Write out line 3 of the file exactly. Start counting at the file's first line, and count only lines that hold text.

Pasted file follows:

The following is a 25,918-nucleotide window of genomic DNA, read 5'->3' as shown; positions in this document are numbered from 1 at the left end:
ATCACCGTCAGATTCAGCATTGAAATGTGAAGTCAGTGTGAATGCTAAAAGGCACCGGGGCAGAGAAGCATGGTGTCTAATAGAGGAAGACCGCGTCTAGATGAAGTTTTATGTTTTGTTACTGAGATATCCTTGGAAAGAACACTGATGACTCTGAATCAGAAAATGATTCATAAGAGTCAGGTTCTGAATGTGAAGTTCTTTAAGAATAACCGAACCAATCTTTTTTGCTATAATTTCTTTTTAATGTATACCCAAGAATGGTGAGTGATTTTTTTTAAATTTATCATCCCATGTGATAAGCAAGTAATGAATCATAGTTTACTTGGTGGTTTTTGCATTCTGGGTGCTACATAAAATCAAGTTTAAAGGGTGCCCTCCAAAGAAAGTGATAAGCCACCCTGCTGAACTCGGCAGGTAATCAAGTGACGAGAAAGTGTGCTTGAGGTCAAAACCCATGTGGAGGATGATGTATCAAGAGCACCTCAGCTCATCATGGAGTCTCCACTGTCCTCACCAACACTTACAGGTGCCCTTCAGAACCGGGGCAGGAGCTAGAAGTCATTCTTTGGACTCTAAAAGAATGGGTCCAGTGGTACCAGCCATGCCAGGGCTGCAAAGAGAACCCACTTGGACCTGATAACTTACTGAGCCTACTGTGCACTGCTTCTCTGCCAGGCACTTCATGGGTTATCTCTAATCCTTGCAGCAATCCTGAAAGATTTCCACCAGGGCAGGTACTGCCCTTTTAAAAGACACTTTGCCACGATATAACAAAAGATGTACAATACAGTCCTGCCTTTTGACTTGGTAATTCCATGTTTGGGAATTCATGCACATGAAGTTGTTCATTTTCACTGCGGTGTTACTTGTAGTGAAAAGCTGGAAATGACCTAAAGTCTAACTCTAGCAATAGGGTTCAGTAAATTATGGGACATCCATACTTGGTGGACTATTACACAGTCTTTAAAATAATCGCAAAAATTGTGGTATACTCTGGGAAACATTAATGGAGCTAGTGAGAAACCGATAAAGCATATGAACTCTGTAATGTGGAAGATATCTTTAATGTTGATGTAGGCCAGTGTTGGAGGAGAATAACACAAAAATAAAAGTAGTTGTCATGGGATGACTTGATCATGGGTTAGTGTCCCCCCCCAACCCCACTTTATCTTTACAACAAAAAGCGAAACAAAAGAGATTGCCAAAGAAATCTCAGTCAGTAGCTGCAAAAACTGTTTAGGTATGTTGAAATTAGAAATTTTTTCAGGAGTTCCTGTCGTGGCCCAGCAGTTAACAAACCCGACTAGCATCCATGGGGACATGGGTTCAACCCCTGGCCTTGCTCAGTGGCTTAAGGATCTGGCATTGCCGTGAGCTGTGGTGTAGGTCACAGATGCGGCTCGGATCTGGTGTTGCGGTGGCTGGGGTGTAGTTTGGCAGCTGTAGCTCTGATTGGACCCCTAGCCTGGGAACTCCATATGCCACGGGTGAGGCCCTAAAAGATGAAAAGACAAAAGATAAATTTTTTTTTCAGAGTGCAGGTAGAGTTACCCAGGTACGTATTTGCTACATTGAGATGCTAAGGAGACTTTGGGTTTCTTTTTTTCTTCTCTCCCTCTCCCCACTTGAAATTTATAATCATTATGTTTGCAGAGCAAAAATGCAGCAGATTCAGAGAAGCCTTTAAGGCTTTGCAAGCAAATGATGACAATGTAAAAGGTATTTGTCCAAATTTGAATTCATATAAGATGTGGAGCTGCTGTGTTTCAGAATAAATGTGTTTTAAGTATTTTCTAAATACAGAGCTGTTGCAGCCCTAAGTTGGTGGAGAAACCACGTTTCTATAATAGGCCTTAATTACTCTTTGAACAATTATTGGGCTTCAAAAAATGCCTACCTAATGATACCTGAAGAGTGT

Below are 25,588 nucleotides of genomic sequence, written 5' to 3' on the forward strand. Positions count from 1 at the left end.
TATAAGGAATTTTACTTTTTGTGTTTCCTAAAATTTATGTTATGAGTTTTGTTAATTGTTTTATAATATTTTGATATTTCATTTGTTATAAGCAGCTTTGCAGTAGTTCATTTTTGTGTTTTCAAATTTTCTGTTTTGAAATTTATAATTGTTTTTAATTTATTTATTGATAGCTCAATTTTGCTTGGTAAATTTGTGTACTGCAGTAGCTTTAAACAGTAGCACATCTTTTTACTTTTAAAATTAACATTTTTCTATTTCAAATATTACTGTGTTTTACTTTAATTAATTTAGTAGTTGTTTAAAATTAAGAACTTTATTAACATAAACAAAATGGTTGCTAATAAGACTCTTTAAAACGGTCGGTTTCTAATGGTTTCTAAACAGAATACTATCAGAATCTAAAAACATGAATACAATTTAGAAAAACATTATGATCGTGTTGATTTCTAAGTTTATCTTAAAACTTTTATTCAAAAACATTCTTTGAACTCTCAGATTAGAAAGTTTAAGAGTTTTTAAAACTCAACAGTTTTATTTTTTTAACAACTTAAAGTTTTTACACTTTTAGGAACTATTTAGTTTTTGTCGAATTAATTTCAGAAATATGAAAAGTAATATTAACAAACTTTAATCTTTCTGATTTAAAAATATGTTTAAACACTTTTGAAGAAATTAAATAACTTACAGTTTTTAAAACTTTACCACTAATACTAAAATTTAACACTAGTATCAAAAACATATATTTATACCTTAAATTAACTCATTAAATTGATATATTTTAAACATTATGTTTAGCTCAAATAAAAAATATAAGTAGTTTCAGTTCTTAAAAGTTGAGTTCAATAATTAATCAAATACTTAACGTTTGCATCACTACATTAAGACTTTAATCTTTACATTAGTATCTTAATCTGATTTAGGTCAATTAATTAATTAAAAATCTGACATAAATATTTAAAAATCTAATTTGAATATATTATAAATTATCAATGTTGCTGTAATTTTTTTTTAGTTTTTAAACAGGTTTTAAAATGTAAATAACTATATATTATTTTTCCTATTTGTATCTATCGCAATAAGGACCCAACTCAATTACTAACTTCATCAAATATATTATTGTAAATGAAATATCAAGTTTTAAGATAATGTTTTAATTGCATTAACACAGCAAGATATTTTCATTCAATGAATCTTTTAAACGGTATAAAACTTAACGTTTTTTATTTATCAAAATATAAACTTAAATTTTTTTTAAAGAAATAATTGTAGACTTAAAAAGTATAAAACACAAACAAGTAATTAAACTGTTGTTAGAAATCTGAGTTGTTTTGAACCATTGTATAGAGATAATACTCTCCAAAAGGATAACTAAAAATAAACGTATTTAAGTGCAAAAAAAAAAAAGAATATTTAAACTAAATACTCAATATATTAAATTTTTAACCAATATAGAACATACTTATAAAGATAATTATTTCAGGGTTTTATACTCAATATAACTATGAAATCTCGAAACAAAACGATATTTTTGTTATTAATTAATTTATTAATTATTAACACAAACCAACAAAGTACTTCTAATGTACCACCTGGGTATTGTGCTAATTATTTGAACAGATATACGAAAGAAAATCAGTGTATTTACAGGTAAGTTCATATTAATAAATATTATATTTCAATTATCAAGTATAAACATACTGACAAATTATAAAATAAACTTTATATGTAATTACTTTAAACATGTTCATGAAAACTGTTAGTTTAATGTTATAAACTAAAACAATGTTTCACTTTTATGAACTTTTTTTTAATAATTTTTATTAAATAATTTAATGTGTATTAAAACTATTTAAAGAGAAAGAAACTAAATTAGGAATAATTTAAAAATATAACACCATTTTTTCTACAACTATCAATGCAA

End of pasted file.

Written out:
Below are 25,588 nucleotides of genomic sequence, written 5' to 3' on the forward strand. Positions count from 1 at the left end.